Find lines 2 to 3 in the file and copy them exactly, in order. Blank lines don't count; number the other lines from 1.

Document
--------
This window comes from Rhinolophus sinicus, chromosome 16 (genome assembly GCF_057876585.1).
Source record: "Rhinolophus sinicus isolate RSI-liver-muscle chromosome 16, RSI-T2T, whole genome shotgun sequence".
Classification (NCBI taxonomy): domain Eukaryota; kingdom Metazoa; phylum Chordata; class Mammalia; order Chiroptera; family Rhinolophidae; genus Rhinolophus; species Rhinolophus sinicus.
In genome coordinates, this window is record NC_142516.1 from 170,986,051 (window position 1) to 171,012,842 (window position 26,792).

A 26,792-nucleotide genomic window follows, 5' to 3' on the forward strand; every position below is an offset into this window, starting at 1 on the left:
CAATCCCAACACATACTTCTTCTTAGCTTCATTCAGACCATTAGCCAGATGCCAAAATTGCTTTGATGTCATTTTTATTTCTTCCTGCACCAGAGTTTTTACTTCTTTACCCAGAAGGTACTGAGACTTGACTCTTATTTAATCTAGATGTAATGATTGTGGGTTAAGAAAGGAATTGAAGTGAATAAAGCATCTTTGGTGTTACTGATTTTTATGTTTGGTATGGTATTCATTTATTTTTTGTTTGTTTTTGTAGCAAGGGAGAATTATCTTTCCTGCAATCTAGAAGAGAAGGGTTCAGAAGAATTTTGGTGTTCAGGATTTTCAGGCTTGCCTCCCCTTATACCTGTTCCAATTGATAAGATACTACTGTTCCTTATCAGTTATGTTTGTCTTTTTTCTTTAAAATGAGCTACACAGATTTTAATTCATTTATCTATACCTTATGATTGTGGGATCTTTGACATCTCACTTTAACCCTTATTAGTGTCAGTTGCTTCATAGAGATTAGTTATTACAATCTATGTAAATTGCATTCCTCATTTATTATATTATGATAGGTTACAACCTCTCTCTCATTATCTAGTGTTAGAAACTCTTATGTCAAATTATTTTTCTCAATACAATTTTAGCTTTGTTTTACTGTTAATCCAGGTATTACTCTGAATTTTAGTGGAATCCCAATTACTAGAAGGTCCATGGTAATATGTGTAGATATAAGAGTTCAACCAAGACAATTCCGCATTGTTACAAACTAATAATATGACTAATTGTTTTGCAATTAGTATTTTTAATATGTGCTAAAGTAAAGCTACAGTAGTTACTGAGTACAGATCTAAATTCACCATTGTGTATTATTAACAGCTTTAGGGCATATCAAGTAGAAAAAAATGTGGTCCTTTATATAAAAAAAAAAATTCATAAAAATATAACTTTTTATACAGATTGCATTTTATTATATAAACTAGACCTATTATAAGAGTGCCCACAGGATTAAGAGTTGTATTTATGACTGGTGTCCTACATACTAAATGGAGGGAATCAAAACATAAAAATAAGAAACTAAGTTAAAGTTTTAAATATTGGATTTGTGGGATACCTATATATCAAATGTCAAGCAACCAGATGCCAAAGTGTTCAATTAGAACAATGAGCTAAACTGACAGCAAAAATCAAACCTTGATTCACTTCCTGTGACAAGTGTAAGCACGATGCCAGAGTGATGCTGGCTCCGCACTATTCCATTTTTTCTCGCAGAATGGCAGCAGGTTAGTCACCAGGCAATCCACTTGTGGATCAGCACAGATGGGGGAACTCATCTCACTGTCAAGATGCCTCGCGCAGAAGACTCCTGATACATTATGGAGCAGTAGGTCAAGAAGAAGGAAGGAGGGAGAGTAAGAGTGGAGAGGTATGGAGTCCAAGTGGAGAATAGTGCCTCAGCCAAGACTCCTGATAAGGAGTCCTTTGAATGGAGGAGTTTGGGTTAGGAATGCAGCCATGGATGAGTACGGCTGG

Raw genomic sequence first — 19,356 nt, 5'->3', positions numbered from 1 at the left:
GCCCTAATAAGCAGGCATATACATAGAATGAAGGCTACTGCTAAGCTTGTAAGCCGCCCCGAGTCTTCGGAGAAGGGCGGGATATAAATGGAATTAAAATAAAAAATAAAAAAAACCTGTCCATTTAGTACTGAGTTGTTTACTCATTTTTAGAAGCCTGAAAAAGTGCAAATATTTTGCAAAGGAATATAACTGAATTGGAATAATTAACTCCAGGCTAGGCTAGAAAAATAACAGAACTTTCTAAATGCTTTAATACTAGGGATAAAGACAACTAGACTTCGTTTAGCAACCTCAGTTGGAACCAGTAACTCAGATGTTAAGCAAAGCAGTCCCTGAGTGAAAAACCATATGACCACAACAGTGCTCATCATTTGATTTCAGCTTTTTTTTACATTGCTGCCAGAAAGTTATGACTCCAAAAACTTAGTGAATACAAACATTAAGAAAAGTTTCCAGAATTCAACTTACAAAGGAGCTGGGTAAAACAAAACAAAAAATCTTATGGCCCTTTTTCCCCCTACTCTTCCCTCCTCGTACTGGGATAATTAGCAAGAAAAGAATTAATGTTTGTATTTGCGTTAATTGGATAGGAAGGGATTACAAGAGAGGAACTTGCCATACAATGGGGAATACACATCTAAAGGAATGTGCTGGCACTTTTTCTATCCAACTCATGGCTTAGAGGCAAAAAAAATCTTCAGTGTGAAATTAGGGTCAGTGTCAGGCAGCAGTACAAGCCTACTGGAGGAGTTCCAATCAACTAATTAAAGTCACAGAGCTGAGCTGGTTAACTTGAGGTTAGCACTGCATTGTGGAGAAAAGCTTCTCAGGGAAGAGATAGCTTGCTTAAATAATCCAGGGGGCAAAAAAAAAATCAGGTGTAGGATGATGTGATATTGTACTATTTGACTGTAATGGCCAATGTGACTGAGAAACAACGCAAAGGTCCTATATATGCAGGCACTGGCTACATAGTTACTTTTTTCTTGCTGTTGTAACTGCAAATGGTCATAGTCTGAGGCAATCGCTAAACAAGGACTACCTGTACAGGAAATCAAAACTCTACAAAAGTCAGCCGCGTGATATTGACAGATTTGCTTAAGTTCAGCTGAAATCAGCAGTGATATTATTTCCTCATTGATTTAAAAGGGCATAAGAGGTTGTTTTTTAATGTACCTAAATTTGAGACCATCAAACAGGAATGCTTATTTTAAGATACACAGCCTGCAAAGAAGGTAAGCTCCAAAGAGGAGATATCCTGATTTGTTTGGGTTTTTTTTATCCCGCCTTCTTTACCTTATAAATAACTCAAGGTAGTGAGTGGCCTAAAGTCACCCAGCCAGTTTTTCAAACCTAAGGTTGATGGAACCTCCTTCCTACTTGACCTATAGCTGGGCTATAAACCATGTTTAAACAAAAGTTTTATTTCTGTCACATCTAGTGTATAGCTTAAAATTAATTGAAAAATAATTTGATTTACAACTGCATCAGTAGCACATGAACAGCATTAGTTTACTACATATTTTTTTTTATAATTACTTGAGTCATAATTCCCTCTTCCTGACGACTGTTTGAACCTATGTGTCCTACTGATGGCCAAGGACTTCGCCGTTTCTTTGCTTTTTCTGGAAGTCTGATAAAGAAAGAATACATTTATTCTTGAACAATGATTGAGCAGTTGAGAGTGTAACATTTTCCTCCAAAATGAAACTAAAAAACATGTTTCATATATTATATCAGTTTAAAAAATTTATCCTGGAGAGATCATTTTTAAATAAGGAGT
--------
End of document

Source record: "Rhinolophus sinicus isolate RSI-liver-muscle chromosome 16, RSI-T2T, whole genome shotgun sequence".
Classification (NCBI taxonomy): domain Eukaryota; kingdom Metazoa; phylum Chordata; class Mammalia; order Chiroptera; family Rhinolophidae; genus Rhinolophus; species Rhinolophus sinicus.